At least through efforts from the Bank of Industry (BOI), Nigeria Export Promotion Council, among others, we have pulled through. But they are still demanding for things we cannot meet.

Demands like?

Tall orders. Collaterals we can’t meet yet. But if you ask me, what is collateral? Collateral is your idea. It is also your skill. Those are the things I believe they are not factoring in yet.

But are there no associations that can serve as pressure groups on the government that you belong to?

I am a member of the Fashion Designers Association of Nigeria (FADAN). Indeed, we got a N1 billion loan from government and that is what some of us who are members are trying to access now. But even at that, there are conditionalities attached. LeLook can meet them but what about the others? Aside FADAN, we also have membership with relevant associations such as, African Women Entrepreneurship Programme (AWEP) USA, Women in Shipping and Trading (WISTA) Women in Logistics and Transport (WILAT), Global Artisans Network, among others.

What of getting government to make banks give loans to private establishments like yours?

The banks have been given the opportunity to develop Small and Medium Scale Enterprises (SMEs) but they have not. They have what they called SMIEs policy that requires them to reserve 10 percent of their earning for the private sector to access, but how many people have accessed that? There is nothing like that! I dare say, it is not there! People should investigate. It is now that government is pulling all its accounts from banks that many of them will go idle. So, they will have no choice but to start looking for very serious private sector people to partner with. If not, they will lose a lot of clients.

Specifically, how will you describe challenges of your job so far?

It has been rough and tumble. Challenges are there. And one greatest challenge we have been facing is that of irregular power supply. Energy is a big problem. Every now and then we run on 24/7 electrical generator. Even as we speak, we are running on generator. Fifty five years of Nigeria’s nationhood, everybody still run on generators.

Let’s talk about your workers, what is your staff strength?

We have well over 40 people working with us. Some of them are graduates and some not but are acquiring the skills along with the graduates among them. And we even have artisans as far as Ghana who are working with us here.

How much of the materials being used for production is sourced outside Nigeria?

None. All are made in Nigeria products. Rather, we are the ones exporting. And the market out there is quite excellent. In fact, they appreciate these things better than Nigerians do. The Germans love these, the Parisians love these, the Americans, all love these. Anytime they are doing anything in American embassy, we are always invited. Miss Sonia Institute, they have to come all the way from America to visit us and they even handed me a medal.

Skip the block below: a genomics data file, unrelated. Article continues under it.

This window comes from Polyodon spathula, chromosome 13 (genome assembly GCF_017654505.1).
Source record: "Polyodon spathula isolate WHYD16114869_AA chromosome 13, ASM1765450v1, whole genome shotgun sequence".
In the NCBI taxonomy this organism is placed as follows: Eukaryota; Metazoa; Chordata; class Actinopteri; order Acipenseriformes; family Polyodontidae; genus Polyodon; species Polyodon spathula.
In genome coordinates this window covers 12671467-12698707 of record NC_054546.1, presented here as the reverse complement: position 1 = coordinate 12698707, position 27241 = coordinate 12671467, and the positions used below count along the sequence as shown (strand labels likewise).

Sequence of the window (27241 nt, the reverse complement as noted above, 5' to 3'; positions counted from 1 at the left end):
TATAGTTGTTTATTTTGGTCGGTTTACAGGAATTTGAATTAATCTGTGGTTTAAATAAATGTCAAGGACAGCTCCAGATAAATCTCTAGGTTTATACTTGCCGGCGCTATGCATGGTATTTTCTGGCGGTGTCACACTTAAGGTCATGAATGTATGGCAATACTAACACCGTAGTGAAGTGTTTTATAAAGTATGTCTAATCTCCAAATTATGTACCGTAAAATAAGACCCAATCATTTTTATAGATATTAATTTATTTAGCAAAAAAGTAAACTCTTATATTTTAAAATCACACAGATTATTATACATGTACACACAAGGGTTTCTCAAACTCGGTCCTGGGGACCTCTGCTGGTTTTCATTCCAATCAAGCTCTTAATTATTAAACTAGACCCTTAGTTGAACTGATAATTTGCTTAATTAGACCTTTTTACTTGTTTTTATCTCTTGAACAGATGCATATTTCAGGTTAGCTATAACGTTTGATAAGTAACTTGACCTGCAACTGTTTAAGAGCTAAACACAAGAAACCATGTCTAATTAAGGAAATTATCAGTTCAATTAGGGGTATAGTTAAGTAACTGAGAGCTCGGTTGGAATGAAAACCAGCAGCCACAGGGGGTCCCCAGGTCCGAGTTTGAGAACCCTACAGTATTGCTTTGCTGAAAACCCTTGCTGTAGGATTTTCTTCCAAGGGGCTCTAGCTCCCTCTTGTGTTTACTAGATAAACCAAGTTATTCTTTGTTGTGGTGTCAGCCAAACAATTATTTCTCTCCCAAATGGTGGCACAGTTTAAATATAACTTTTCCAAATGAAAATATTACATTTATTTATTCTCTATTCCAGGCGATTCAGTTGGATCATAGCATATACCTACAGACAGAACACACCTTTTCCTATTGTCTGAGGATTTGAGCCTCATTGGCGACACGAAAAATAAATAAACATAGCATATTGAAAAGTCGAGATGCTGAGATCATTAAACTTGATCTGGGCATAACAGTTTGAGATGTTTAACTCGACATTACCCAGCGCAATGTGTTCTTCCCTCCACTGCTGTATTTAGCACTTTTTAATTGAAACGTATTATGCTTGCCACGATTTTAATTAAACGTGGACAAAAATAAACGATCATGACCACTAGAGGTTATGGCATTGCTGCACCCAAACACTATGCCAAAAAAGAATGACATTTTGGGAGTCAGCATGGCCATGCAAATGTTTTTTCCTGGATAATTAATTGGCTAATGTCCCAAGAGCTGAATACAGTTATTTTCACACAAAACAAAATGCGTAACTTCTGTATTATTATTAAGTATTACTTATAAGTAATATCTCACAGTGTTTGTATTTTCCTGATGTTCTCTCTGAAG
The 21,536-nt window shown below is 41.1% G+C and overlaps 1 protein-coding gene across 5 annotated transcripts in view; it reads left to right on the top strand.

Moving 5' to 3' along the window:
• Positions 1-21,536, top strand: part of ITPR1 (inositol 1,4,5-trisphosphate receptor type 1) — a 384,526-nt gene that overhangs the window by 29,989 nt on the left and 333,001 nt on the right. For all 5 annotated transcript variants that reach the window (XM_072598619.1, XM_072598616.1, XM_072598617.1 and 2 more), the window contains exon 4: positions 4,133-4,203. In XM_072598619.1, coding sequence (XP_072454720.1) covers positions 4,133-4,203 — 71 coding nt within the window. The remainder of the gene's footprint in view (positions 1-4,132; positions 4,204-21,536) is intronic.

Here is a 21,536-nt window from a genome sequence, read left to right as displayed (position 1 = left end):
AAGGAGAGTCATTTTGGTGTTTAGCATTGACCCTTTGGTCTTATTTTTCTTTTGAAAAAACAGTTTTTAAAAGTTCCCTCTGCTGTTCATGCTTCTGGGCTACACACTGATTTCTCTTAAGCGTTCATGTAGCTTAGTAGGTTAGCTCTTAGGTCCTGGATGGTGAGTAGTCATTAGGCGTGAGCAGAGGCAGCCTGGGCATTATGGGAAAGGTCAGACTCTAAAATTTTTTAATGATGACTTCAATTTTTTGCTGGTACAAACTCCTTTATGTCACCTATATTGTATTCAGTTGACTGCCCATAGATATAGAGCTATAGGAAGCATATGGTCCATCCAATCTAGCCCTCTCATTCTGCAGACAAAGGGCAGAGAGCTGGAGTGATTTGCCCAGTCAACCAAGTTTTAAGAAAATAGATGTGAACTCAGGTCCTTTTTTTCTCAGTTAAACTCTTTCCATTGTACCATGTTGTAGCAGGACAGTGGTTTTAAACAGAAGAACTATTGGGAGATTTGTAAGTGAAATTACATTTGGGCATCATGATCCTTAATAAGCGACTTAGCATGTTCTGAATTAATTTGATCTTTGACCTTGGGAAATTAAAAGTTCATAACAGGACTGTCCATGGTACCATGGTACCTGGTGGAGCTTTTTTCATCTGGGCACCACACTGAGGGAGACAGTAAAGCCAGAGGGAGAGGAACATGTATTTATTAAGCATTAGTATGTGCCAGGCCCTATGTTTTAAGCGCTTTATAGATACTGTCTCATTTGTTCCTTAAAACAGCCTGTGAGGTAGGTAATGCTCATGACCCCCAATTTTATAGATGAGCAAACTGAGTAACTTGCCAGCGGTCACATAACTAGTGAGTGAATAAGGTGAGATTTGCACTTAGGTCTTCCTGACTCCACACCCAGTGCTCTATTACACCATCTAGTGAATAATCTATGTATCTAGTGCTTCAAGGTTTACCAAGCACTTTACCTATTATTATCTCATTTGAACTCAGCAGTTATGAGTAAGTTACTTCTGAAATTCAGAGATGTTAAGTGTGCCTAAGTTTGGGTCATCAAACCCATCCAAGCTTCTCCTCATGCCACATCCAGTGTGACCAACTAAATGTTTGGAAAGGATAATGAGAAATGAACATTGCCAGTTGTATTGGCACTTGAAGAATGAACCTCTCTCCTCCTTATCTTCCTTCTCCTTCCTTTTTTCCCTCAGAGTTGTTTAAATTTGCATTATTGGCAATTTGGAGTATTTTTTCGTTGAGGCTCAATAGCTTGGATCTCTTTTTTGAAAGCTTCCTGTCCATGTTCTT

How has the LeLook efforts touched on women and the less privileged?

Outside my brother, I have also gone out to and picked another disabled young man from the deaf institute. He has been with me for the past 30 years. He came from a family of 10 and he was more or less abandoned at the time I met him. But he has been with us since. He is still with me. And for the women, I will say as a leader in this industry, many of them have had cause to look up to me as a role model and I can say I have been playing that role.

You spoke passionately about having Nigeria-made products being sold to the outside world. To what extent will you say your work is being celebrated outside the shore of Nigeria?

The desire to engender pride in our African heritage and to revive rare, artisanal fabrics inspired us. We began with local artisans in Lagos, Nigeria and Accra, Ghana to create apparel and accessories that were modern and trendy, yet undeniably African. Through these efforts, local retailers once again began taking pride in carrying locally made products, which caught the attention of international audiences. The demand grew. And so did our dream.

We envisioned a brand that celebrated and honoured African tradition but through a lens that is distinctive, modern and of quality. It had to be bold; it had to be extra-ordinary. Our philosophy is simple – Do well, do good. We are seeking to place a daring and passionate stamp on the market place. We have attended several trade fairs and exhibitions around the world and have made statements in fashion. We were at trade mission/exhibitions in Washington, Atlanta, Detroit and Pittsburgh in 2013, trade fair/exhibition in Dubai, UAE in 2013, Nigeria-Canada Investment Conference /Exhibition Toronto in 2013, Lagos International Trade Fair in 2014, Ghana International Trade Fair Accra in 2014, Magic Fair at Las Vegas, among others.

You were once quoted as saying despite the number of years you have put into your work, you are not likely to stop anytime soon. What will you say is your life ambition?

I want to be Louis Viston of Africa.